chinchu chinchu - 1 month ago 7
Java Question

What are the main uses of yield(), and how does it differ from join() and interrupt()?

I am a little bit confused about the use of

yield()
method in Java, specifically in the example code below. I've also read that yield() is 'used to prevent execution of a thread'.

My questions are:


  1. I believe the code below result in the same output both when using
    yield()
    and when not using it. Is this correct?

  2. What are, in fact, the main uses of
    yield()
    ?

  3. In what ways is
    yield()
    different from the
    join()
    and
    interrupt()
    methods?



The code example:

public class MyRunnable implements Runnable {

public static void main(String[] args) {
Thread t = new Thread(new MyRunnable());
t.start();

for(int i=0; i<5; i++) {
System.out.println("Inside main");
}
}

public void run() {
for(int i=0; i<5; i++) {
System.out.println("Inside run");
Thread.yield();
}
}
}


I obtain the same output using the code above both with and without using
yield()
:

Inside main
Inside main
Inside main
Inside main
Inside main
Inside run
Inside run
Inside run
Inside run
Inside run

Answer

Source: http://www.javamex.com/tutorials/threads/yield.shtml

Windows

In the Hotspot implementation, the way that Thread.yield() works has changed between Java 5 and Java 6.

In Java 5, Thread.yield() calls the Windows API call Sleep(0). This has the special effect of clearing the current thread's quantum and putting it to the end of the queue for its priority level. In other words, all runnable threads of the same priority (and those of greater priority) will get a chance to run before the yielded thread is next given CPU time. When it is eventually re-scheduled, it will come back with a full full quantum, but doesn't "carry over" any of the remaining quantum from the time of yielding. This behaviour is a little different from a non-zero sleep where the sleeping thread generally loses 1 quantum value (in effect, 1/3 of a 10 or 15ms tick).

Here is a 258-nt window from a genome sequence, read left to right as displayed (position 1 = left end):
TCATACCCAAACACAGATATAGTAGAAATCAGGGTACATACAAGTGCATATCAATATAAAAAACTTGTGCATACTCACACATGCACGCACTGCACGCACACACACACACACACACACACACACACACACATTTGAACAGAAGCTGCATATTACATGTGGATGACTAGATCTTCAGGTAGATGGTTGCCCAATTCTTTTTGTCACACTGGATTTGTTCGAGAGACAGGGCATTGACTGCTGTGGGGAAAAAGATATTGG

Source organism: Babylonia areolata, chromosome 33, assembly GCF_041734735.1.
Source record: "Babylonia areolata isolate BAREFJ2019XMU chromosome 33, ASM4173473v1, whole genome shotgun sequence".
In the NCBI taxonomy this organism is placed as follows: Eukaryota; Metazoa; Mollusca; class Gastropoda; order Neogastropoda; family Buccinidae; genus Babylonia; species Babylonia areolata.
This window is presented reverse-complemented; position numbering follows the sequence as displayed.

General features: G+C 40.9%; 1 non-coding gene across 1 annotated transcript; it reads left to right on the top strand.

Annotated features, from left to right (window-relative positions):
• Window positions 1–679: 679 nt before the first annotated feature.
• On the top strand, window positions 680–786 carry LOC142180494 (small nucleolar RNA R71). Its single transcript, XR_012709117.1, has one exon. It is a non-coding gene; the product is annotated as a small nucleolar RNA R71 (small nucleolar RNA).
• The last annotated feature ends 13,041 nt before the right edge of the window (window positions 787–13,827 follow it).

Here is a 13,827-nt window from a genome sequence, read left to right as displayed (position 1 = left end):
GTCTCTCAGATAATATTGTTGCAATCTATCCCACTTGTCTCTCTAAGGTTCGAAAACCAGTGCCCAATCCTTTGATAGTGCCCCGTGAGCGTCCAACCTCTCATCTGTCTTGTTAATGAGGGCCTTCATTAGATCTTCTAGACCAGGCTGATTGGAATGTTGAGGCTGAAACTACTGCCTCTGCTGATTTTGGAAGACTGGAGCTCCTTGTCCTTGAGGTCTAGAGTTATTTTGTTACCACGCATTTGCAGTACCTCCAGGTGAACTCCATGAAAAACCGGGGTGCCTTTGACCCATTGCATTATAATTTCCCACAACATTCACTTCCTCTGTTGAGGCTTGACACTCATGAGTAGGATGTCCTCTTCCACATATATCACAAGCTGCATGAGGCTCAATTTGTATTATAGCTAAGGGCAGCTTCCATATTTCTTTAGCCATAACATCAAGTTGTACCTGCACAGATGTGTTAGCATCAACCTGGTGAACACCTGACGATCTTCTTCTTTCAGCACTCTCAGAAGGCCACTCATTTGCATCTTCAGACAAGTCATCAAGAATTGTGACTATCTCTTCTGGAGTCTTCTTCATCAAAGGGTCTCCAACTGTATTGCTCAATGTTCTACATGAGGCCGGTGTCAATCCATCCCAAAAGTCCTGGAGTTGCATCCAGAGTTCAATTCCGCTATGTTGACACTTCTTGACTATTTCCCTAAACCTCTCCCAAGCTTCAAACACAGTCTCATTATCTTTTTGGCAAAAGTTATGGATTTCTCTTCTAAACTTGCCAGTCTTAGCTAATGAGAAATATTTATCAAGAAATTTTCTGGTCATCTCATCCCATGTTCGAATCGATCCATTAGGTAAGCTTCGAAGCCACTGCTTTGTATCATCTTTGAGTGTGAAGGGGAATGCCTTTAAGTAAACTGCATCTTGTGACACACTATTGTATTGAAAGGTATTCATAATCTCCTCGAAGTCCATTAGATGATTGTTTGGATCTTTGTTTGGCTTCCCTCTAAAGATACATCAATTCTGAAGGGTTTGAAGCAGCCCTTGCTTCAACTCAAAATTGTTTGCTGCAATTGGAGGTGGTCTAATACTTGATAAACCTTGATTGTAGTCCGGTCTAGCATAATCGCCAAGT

In Java 6, this behaviour was changed. The Hotspot VM now implements Thread.yield() using the Windows SwitchToThread() API call. This call makes the current thread give up its current timeslice, but not its entire quantum. This means that depending on the priorities of other threads, the yielding thread can be scheduled back in one interrupt period later. (See the section on thread scheduling for more information on timeslices.)

Linux

Under Linux, Hotspot simply calls sched_yield(). The consequences of this call are a little different, and possibly more severe than under Windows:

  • a yielded thread will not get another slice of CPU until all other threads have had a slice of CPU;
  • (at least in kernel 2.6.8 onwards), the fact that the thread has yielded is implicitly taken into account by the scheduler's heuristics on its recent CPU allocation— thus, implicitly, a thread that has yielded could be given more CPU when scheduled in the future.

(See the section on thread scheduling for more details on priorities and scheduling algorithms.)

When to use yield()?

I would say practically never. Its behaviour isn't standardly defined and there are generally better ways to perform the tasks that you might want to perform with yield():

  • if you're trying to use only a portion of the CPU, you can do this in a more controllable way by estimating how much CPU the thread has used in its last chunk of processing, then sleeping for some amount of time to compensate: see the sleep() method;
  • if you're waiting for a process or resource to complete or become available, there are more efficient ways to accomplish this, such as by using join() to wait for another thread to complete, using the wait/notify mechanism to allow one thread to signal to another that a task is complete, or ideally by using one of the Java 5 concurrency constructs such as a Semaphore or blocking queue.